Cognac 1830 Café Anglais Fine Champagne
Grande Fine Champagne
Provenance: Private purchase, 2/8/2013
Café Anglais: Opened in 1802, the restaurant was named in honor of the Treaty of Amiens, a peace accord signed between Britain and France. In the beginning, its clientele were coachmen and domestic servants but later became frequented by actors and patrons of the nearby Opera House. In 1822, the new proprietor, Paul Chevreuil, turned it into a fashionable restaurant with a reputation for roasted and grilled meats. It was after the arrival of chef Adolphe Dugléré that the Café Anglais achieved its highest gastronomic reputation. It was then frequented by the wealthy and the aristocracy of Paris. He composed the menu called the "Three Emperors Dinner" in honor of Tsar Alexander II, Kaiser Wilhelm I and Otto von Bismarck for the Exposition Universelle in 1867 in Paris. 1830: France invades Algeria. The revolution of July 1830 created a constitutional monarchy. On August 2, Charles X and his son abdicated their rights to the throne and departed for Great Britain. A distant cousin, Louis Philippe was placed on the throne. He agreed to rule as a constitutional monarch. This period became known as the July Monarchy. This renewed French Revolution lead to separation and the establishment of the Kingdom of Belgium. The United States Congress passes the Indian Removal Act, authorizing the President to negotiate with Native Americans in the United States for their removalfrom their ancestral homelands.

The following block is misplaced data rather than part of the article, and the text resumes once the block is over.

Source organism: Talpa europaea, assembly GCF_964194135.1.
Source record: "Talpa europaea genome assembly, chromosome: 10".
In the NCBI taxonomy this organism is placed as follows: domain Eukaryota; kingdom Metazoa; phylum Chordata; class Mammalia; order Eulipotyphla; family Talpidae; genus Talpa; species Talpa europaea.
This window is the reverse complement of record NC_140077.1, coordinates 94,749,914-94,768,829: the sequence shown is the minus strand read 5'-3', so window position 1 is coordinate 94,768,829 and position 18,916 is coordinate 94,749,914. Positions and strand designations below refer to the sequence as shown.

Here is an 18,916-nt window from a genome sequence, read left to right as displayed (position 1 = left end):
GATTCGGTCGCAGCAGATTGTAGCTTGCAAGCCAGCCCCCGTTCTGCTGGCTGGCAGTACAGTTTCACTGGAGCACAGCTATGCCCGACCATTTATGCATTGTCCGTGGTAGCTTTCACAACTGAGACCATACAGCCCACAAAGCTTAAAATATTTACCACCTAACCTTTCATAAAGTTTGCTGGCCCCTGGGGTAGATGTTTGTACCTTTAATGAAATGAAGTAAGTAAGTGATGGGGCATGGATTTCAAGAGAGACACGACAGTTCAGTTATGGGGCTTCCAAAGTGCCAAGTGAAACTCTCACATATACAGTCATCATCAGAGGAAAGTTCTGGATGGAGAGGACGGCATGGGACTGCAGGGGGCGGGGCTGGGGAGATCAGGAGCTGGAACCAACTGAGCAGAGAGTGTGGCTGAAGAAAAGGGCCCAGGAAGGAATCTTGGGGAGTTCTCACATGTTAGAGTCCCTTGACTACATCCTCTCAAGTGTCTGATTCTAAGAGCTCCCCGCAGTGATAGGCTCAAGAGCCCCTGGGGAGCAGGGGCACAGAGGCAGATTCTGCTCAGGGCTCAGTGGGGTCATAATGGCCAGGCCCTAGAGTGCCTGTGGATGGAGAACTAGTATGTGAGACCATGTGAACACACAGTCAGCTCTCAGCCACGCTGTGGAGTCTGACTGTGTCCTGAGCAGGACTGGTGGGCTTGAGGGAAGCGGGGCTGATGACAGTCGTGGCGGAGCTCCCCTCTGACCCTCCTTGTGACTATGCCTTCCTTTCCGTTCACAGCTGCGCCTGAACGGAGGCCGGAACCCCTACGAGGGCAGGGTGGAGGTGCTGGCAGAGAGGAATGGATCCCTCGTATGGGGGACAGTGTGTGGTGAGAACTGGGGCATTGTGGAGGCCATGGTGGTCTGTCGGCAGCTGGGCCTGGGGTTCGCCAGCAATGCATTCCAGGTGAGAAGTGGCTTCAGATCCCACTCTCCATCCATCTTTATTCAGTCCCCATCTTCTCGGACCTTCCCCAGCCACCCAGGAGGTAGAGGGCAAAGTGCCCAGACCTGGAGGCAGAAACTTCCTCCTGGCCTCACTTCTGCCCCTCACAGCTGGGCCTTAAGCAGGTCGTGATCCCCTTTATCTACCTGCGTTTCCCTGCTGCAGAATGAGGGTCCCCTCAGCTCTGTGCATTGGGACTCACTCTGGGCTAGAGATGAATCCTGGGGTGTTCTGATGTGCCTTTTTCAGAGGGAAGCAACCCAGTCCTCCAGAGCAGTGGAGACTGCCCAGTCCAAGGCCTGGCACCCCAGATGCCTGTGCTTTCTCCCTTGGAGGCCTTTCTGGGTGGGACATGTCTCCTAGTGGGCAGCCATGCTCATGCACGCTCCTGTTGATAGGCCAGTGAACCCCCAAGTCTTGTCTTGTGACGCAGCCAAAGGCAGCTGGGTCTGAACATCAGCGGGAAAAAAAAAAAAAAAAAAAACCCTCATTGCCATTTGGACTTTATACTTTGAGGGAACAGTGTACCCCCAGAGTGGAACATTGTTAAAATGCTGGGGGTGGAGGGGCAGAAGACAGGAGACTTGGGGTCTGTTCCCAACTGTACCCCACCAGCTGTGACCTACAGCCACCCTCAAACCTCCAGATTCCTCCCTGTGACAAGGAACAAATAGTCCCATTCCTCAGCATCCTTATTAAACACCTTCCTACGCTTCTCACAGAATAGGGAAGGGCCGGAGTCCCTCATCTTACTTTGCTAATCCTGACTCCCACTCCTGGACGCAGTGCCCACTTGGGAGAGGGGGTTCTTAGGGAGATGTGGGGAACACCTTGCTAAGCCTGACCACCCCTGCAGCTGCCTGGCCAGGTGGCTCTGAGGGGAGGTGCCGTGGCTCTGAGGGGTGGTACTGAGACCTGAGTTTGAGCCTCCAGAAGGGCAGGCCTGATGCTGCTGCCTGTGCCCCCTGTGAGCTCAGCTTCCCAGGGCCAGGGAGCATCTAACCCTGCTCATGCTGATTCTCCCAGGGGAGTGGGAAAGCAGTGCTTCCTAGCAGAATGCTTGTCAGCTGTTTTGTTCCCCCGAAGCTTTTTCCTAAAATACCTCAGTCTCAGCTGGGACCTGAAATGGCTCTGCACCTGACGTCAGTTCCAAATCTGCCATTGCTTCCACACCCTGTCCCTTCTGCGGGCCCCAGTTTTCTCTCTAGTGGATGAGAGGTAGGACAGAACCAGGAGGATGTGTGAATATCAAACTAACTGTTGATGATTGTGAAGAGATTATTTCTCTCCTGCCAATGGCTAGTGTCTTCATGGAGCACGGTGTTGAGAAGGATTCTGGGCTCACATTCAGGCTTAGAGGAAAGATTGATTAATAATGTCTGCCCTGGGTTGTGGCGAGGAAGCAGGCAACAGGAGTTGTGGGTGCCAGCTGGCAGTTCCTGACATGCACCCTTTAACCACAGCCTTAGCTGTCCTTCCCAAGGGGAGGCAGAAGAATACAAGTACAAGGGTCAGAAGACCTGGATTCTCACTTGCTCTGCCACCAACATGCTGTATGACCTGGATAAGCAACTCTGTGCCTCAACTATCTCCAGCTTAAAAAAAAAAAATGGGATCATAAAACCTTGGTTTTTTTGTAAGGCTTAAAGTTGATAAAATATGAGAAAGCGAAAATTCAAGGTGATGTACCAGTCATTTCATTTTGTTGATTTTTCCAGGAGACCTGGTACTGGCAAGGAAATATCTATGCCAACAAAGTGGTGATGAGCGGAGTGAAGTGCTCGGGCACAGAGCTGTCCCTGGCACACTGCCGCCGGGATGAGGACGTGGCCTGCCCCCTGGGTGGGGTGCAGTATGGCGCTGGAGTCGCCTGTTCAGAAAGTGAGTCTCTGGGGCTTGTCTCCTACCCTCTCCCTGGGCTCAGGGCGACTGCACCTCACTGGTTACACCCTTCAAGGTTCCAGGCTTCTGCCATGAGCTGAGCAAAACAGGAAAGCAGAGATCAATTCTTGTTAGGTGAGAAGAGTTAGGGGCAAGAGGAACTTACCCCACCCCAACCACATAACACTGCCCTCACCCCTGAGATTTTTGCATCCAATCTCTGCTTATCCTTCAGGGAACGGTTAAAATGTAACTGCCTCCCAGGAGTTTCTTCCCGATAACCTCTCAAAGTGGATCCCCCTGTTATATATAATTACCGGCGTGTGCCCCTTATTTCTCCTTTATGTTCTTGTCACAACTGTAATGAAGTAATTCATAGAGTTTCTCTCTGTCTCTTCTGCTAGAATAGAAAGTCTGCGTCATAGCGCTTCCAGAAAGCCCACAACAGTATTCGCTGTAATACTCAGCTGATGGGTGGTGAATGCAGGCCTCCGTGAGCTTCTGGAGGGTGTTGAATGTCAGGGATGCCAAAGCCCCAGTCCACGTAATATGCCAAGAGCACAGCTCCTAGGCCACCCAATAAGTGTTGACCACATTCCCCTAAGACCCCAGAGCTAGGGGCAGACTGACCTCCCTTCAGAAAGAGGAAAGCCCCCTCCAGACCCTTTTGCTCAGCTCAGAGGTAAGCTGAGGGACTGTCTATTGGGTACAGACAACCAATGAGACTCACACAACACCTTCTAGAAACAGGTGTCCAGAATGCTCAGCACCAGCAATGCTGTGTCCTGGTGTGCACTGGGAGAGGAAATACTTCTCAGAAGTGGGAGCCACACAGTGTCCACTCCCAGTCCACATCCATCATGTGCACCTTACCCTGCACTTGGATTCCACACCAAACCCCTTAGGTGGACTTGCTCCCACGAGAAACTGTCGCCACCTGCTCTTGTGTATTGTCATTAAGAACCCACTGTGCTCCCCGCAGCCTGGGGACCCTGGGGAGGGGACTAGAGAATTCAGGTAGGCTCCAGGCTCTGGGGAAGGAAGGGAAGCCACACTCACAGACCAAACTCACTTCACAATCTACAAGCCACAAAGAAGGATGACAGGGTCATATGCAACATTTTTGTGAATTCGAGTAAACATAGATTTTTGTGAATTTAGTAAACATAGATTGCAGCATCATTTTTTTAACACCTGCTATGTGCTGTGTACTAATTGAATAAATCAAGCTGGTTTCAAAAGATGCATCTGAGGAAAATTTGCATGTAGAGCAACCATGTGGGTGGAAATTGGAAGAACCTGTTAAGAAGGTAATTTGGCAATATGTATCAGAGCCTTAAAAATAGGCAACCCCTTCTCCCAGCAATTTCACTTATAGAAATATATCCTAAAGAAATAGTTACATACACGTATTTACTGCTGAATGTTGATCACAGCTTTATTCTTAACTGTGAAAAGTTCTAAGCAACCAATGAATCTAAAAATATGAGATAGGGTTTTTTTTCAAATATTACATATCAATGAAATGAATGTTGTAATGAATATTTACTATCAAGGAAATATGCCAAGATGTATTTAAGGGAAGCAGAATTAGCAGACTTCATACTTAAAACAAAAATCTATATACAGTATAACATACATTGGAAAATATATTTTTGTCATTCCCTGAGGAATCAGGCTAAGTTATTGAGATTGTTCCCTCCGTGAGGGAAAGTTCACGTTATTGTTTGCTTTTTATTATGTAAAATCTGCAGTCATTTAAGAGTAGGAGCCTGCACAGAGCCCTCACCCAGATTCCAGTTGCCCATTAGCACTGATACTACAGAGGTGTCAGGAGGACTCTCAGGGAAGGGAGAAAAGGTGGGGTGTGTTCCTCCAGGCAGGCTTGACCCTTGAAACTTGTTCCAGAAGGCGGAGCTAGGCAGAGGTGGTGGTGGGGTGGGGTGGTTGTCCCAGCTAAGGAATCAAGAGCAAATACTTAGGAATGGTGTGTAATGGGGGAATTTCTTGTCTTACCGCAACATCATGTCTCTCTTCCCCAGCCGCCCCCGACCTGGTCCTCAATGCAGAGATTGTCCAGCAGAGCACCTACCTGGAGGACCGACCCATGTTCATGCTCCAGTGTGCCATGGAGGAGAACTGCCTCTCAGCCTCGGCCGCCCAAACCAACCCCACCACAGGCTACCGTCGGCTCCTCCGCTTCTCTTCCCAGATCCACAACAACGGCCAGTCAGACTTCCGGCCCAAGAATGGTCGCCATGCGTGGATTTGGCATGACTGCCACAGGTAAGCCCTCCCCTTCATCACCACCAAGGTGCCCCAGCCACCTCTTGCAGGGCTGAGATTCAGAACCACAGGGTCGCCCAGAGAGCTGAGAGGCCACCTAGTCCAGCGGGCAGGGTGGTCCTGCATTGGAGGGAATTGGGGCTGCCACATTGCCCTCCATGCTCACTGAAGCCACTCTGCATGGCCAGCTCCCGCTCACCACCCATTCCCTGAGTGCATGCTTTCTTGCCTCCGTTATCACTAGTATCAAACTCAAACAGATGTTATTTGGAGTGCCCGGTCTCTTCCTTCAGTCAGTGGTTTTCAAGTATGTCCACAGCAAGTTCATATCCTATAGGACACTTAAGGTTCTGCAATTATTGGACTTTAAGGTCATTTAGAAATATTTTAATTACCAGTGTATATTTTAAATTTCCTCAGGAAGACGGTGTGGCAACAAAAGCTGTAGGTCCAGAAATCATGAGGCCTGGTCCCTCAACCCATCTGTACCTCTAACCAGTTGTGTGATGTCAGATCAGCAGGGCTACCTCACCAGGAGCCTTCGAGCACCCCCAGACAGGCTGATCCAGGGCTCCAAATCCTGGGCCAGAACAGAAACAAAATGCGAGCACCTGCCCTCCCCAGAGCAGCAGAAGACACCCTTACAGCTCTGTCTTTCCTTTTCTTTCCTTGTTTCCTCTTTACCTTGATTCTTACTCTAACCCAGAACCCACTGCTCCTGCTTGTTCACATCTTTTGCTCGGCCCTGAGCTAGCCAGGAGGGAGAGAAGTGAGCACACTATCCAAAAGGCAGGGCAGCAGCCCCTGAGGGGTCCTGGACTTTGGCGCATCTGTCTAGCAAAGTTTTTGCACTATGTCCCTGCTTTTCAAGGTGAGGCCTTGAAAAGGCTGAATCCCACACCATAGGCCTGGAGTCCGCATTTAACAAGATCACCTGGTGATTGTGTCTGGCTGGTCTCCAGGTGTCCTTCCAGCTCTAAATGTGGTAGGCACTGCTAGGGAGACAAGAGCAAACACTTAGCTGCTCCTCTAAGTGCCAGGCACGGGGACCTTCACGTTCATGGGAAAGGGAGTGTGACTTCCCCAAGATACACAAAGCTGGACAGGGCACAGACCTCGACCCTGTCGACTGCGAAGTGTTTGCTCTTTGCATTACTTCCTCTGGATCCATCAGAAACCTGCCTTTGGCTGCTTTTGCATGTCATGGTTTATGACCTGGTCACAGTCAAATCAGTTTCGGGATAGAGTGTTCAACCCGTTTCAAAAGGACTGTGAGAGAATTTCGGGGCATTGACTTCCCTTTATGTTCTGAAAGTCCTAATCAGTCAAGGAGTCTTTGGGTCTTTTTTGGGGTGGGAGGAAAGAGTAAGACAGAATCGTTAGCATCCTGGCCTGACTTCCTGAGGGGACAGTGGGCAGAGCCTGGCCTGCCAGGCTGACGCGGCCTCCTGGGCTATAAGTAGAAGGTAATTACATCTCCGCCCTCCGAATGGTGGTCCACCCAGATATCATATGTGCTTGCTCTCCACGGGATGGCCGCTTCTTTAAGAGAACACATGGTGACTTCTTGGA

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|Fill level||Mid shoulder|
|Region||Grande Fine Champagne|
Renowned throughout the world, the production of Cognac has been regulated by its very own AOC since 1909. Only liqueurs from eaux-de-vie made from crus from the controlled appellation area of Cognac can be labelled as such. This liqueur must be distilled and aged on-site in compliance with authorised techniques: double distillation in a copper Charentais still, ageing in oak barrels for a set minimum ageing period.
A good Cognac is subjected to a complex manufacturing process. It is never made from the eau-de-vie of a single cru, but from a `marriage' of eaux-de-vie that vary in age and cru - some as old as a hundred. To establish the age of a Cognac, only the number of years spent in oak casks or barrels are taken into account. As soon as an eau-de-vie is decanted into a glass recipient, it ceases to age. The longer it is left to age, the more a Cognac gains in complexity, fragrance, aromas and taste (spiced, pepper and cinnamon flavours).
Please note that only Cognacs made exclusively from Petite and Grande Champagne (50% minimum) can use the "Fine Champagne" appellation.